The potential rewards in private equity are significant, but the disadvantages and challenges of private equity investing should not be ignored. In the first instance, considerable commitment of time and expertise from pension fund trustee’s or an investment committee is required to select and monitor private equity investments. One of the key reasons for this is because private equity managers tend to specialise in very specific areas in terms of deal size and geographic region. So to build a truly diversified portfolio requires many more managers than the two or three that are required in the quoted market. Funds must therefore spend three to four times as much time and effort monitoring private equity as they do on the portfolio’s other assets.

This clearly means that the level of time, effort, and indeed specialist knowledge required is disproportionate to the sums of money involved. However, it may well be worthwhile considering the added value, both in terms of additional return and potential risk reduction at the total fund level.

Other challenges that arise with private equity investment include:

Illiquidity: The long-term nature of private equity investment (typically 5-10years) means that liquidity can be virtually non-existent. Early withdrawal from a private equity investment is likely to result in substantial costs.

Understatement of volatility: Without a consistent stream of traded prices from a portfolio of listed investments, the volatility of private equity can be significantly understated.

Legal Agreements: Contractual arrangements for private equity investments are very different from traditional investment management agreements (e.g. partnerships).

Cashflows: It can take years to fully invest an allocation to private equity, depending on the availability of investment opportunities. Similarly, the timing of proceeds from private equity investments is difficult to predict and control.

Fees: Fees for private equity investments are significantly higher than fees for traditional fund management services.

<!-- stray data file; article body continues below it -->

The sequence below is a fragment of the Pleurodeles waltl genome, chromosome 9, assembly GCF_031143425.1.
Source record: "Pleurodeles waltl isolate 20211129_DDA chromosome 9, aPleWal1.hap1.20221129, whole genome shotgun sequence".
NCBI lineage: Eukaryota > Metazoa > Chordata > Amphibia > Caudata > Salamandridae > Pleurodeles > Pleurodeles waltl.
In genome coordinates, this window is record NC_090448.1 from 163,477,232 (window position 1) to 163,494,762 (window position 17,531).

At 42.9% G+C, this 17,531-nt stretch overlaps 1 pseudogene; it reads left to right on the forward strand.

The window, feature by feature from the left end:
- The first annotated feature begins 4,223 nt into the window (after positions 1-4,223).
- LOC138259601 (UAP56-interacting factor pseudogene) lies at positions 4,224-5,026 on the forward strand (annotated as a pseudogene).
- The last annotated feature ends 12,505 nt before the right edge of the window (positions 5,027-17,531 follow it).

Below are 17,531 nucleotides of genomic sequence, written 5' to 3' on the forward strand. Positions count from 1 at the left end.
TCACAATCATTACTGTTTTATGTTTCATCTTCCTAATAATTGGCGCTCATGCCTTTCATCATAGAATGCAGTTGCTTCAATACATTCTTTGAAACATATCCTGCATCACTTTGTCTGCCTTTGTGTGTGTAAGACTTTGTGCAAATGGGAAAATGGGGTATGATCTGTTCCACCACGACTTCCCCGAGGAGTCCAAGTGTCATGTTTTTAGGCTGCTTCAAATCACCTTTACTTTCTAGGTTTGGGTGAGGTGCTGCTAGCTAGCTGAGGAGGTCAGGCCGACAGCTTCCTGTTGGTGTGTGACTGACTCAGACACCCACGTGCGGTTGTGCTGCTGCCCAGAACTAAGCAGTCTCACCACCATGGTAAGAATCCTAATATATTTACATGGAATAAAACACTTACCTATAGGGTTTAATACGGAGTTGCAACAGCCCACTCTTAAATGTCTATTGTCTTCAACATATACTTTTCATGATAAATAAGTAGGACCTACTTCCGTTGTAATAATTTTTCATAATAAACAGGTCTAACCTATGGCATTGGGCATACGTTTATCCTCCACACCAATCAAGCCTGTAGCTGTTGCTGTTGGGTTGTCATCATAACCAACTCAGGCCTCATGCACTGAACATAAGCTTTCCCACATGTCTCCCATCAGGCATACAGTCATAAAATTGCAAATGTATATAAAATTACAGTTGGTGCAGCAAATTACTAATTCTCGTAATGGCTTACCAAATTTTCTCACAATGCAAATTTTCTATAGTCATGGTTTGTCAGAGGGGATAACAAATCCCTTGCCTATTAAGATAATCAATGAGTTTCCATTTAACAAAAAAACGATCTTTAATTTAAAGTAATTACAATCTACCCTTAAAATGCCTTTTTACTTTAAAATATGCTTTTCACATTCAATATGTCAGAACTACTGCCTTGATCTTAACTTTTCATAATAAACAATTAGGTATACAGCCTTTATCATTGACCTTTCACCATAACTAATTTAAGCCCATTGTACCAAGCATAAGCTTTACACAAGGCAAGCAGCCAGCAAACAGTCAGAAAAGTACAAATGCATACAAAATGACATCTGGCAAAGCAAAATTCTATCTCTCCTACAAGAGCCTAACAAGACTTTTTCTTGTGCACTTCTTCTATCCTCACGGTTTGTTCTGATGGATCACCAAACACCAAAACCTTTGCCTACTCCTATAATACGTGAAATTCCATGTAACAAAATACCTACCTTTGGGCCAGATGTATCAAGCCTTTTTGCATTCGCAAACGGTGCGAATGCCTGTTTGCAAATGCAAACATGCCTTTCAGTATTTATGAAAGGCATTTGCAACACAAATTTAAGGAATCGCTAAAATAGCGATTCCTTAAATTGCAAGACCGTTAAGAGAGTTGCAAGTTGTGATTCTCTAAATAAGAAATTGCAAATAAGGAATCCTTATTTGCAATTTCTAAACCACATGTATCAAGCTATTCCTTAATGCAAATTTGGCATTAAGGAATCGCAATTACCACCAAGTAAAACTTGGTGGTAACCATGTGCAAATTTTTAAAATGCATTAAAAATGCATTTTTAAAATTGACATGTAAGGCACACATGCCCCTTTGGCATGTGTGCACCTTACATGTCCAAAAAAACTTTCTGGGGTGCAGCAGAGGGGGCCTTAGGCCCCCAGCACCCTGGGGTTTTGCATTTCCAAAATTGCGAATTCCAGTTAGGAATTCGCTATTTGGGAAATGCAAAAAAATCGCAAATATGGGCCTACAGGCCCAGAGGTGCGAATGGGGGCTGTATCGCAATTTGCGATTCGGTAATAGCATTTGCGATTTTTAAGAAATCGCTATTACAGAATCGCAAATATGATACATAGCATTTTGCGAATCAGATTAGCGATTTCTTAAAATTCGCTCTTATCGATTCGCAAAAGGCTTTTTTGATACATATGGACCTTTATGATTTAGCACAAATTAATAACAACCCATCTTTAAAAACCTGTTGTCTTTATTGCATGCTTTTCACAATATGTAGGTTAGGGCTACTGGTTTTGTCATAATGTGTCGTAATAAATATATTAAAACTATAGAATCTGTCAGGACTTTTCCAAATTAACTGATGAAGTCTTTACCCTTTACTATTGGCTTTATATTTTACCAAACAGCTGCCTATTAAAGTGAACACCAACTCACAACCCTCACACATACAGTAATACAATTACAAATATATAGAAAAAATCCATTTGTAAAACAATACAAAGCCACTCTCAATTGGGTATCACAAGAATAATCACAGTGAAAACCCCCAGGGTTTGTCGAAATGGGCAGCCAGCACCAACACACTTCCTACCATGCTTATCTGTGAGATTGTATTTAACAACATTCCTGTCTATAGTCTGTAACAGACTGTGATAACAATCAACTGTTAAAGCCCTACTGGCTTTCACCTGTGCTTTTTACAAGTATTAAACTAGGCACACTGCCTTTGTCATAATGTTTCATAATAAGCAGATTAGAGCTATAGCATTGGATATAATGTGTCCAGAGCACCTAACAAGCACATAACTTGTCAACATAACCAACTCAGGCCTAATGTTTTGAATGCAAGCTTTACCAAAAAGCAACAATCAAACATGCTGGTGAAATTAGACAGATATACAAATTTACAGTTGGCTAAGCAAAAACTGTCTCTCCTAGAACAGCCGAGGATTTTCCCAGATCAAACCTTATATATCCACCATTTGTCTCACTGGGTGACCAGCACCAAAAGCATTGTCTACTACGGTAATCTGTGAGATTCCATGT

Funds can go down three different routes when considering dedicated private equity investing. They can elect to do it in-house, invest in private equity via a fund of funds, or use an external advisor.

Building up the highly skilled in-house team needed to specialise in private equity manager selection and portfolio construction is not an option for most funds.

Funds of funds offer a more practical option for most funds that have limited time and resources. The approach adopted by fund of funds managers is to build a portfolio of private equity investments. There is a wide range of highly skilled and well-resourced organisations able to provide this service. These differ in size and ability, as in any other asset class, and the level of tailoring and specialisation they allow through focused funds varies enormously. Some even build bespoke portfolios for larger clients.

Funds that want to maintain a high level of control, and tailor the private equity portfolio to fit their overall strategy, may opt to use a specialist private equity advisor to help in constructing a portfolio of private equity funds. Following this approach, the level of involvement of the advisor varies from providing appropriate long lists to full discretionary management within set parameters. The level of time and expertise required of the fund Trustees decreases as the level of delegation to the advisor increases. For most funds, however, the fund of fund routes would be a more practical approach.

However, none of these approaches totally overcomes the complications involved in private equity investing. In addition, many fund sponsors are uncomfortable with the idea of their managers returning money (lack of opportunities or realisation of an investment) and telling them when to send more (new opportunity). This is a philosophical as well as a practical issue. The idea that the sole manager responsible for investment in an asset class should also determine the level of funds committed, as well as the timing of any investments, naturally raises some eyebrows.

Private equity investment is likely to remain outside of the investment strategy for many pension funds where trustees or investment committees lack the time, expertise or money to allocate to this particular specialist area. However, funds that do want to invest in private equity can follow a number of different routes. Those plans that are prepared to accept the uncertain cashflows will potentially be rewarded with enhanced diversification and a wider source of potential returns, both of which are increasingly important.